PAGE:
Cole Sprouse: Behind the Lens

The newest Global Benchsetter talks about photography, existential rage, and magical places.

by Mags Ocampo, photo by Renzo Navarro

Largely known as the serious, somber Jughead Jones of this generation, Cole Sprouse has a lot more going on for him than Netflix’s Riverdale. The archaeology graduate from NYU’s Gallatin School of Individualized Study is also a serious photographer, with work featured in L’Uomo Vogue, The Sunday Times, and W magazine, no less. Here, we get Sprouse’s two cents on his second life—the one spent behind the camera.

On beginning a career in photography

“Get the worst camera you can imagine. Get the Hello Kitty camera at the antique store—the one that has a little Hello Kitty stamp at the bottom of every film roll—and just shoot with that. Then let it inform the next camera that you get. […] I started with a very noisy digital camera and it affected how I work with grain and noise and light and everything about my entire photographic practice after.“

On finding inspiration

“I think Northern California is a place I’ve found myself returning to time and time again. [It] has a variety of landscapes that are different enough that I can consistently return and find new inspiration every single time. Places like Death Valley and the Bristlecone Pine Forest are, to me, some of the most magical, most interesting places on earth. Northern California has one of the hottest climates on earth, one of the tallest mountains on earth, the oldest trees on earth, the biggest trees on earth, some of the oldest fish—it’s a huge, huge state. I think finding these landscapes that I can sort of bury myself in a kind of sacred way is something I find tremendous peace in. The places I find myself returning to are places informed by a need for serenity or wanting to escape from a kind of more modernised world. So I find myself returning to these sort of ‘natural chapels.’”

On diversity

“For me, I don’t suppose my subjects have any kind of type. I try to keep it as varied as possible. I really don’t discriminate on who I shoot. I also think that when you’re in a position like mine where—and I wanna acknowledge this as humbly as possible, I feel very privileged—a lot of people are looking at the work you’re doing, you sort of have a moral responsibility to show the variety of life. You have a responsibility to curate existence that acknowledges that [many] people live lives very different from your own. The nature of just how many eyes are seeing it, to me at least, means I have to be shooting very many different kinds of people as sort of a public service.”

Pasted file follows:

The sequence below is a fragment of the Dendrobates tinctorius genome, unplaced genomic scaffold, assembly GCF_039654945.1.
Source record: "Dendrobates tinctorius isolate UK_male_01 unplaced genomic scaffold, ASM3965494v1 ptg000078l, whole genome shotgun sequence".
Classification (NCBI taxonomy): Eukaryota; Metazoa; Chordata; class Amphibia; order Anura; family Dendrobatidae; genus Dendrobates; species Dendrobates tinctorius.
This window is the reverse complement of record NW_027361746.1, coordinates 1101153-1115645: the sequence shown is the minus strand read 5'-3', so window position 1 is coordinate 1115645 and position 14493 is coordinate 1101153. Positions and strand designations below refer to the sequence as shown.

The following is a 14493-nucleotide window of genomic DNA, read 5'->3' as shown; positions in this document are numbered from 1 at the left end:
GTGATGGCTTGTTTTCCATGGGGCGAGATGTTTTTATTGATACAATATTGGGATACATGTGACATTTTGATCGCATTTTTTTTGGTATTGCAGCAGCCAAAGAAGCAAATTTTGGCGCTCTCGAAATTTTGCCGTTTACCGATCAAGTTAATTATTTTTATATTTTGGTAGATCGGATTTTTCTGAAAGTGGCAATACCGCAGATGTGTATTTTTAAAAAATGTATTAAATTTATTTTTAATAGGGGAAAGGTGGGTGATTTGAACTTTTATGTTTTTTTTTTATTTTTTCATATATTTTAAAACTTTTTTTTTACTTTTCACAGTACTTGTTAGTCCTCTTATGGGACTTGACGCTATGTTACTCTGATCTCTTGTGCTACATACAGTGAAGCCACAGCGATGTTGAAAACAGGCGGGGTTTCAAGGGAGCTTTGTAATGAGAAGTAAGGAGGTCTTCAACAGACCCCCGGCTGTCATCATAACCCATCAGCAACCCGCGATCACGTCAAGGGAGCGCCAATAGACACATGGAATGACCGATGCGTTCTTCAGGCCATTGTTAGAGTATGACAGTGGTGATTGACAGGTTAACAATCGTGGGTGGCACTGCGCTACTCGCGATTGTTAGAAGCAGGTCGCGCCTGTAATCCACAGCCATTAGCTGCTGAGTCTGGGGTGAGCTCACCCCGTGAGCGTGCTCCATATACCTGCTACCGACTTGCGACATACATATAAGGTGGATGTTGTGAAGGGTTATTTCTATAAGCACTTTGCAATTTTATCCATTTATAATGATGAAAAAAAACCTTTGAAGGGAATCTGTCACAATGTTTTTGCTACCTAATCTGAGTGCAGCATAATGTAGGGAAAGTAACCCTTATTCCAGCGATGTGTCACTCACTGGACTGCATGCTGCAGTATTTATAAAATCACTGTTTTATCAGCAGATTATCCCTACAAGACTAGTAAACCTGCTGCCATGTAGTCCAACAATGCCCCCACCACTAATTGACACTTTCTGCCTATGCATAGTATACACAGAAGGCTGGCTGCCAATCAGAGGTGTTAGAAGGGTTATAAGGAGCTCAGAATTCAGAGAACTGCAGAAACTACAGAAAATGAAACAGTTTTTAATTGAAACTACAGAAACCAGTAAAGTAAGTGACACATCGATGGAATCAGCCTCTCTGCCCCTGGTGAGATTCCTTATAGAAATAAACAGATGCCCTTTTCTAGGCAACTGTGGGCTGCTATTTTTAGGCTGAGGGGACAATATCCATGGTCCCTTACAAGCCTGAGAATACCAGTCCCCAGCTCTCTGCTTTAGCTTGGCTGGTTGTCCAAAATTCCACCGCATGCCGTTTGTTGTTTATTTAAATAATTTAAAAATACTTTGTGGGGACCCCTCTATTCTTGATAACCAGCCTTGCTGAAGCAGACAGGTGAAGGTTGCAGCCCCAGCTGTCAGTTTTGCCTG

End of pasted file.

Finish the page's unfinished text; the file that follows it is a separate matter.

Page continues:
On his mini side project, @camera_duels

“That started from pure existential rage. [laughs] No, no, no. Okay, that was an idea I had when I was still working on The Suite Life. Social media wasn’t really a thing on the Disney show until pretty late in the game and I realised that Instagram would be the perfect platform for it. It started because it used to annoy me and this was a way that I could gain a little power back in the scenario while poking some fun at it in a kind of lighthearted way. And so, I started curating it as though I was really angry about it; I really wasn’t. But it was kind of therapeutic for me. It took all the strangeness of that event, you know, people sort of just taking pictures of you in the bathroom, and it made it something that could be palatable for me. When it became palatable, I kind of stopped doing it for a little bit. So now that I’m getting more and more annoyed again and my existential rage is coming back again, slowly but surely I’m gonna start doing it again.”

On choosing between two crafts

“Acting is a lot of times one of those things where you become very empowered by a certain role or character but you’re still bound by many other elements—the writing, the direction. So essentially, you are bringing to life someone else’s project. You’re essentially dancing to the beat of their drum whereas photography is very empowering in a total sense. Photography is one of those things where you have the ability to flex completely your own creative control without hindrance. For me, that’s a really therapeutic thing. For me also, when you stand behind the camera, you know what you want when you’re in front of it. In other words, I feel like the two disciplines inform each other gravely and to act as if they’re mutually exclusive is probably not the right way to think about it. I also think we’re at an age now where you can do both successfully. More than any other generation of actors in the past, so much of your success is bound within your ability to show yourself through an image set on social media and it’s given me the opportunity to illuminate how people will see my quality of imagery. I think that informs people’s understanding of me as an actor and as an artist. I don’t think it’s necessary to divide it. I also think in most cases, photography is one of those things that’s a natural catalyst for something like directing, which I think is kind of the natural progression when it comes to my two disciplines of choice.”

Special thanks to Bench